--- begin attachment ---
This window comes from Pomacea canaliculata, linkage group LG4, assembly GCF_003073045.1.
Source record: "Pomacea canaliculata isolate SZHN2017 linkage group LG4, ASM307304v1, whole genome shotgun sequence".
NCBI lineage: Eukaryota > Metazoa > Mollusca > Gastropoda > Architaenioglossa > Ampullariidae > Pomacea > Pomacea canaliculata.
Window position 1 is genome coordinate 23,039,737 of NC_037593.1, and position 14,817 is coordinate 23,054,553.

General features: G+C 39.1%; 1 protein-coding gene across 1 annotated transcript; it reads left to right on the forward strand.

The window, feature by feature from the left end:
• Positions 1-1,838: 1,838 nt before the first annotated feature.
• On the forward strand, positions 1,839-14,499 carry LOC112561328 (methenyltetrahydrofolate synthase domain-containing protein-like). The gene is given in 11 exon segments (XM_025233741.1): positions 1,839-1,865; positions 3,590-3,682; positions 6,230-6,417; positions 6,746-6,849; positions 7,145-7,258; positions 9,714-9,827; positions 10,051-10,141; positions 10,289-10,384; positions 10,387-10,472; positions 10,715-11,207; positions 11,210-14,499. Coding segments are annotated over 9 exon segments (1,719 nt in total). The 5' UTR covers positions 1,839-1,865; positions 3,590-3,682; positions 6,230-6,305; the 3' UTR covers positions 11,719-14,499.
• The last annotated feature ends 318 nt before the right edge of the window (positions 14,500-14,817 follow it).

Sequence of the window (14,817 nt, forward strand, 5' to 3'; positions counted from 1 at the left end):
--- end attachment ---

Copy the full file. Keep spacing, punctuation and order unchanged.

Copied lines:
This window comes from Pomacea canaliculata, linkage group LG4, assembly GCF_003073045.1.
Source record: "Pomacea canaliculata isolate SZHN2017 linkage group LG4, ASM307304v1, whole genome shotgun sequence".
NCBI lineage: Eukaryota > Metazoa > Mollusca > Gastropoda > Architaenioglossa > Ampullariidae > Pomacea > Pomacea canaliculata.
Window position 1 is genome coordinate 23,039,737 of NC_037593.1, and position 14,817 is coordinate 23,054,553.

General features: G+C 39.1%; 1 protein-coding gene across 1 annotated transcript; it reads left to right on the forward strand.

The window, feature by feature from the left end:
• Positions 1-1,838: 1,838 nt before the first annotated feature.
• On the forward strand, positions 1,839-14,499 carry LOC112561328 (methenyltetrahydrofolate synthase domain-containing protein-like). The gene is given in 11 exon segments (XM_025233741.1): positions 1,839-1,865; positions 3,590-3,682; positions 6,230-6,417; positions 6,746-6,849; positions 7,145-7,258; positions 9,714-9,827; positions 10,051-10,141; positions 10,289-10,384; positions 10,387-10,472; positions 10,715-11,207; positions 11,210-14,499. Coding segments are annotated over 9 exon segments (1,719 nt in total). The 5' UTR covers positions 1,839-1,865; positions 3,590-3,682; positions 6,230-6,305; the 3' UTR covers positions 11,719-14,499.
• The last annotated feature ends 318 nt before the right edge of the window (positions 14,500-14,817 follow it).

Sequence of the window (14,817 nt, forward strand, 5' to 3'; positions counted from 1 at the left end):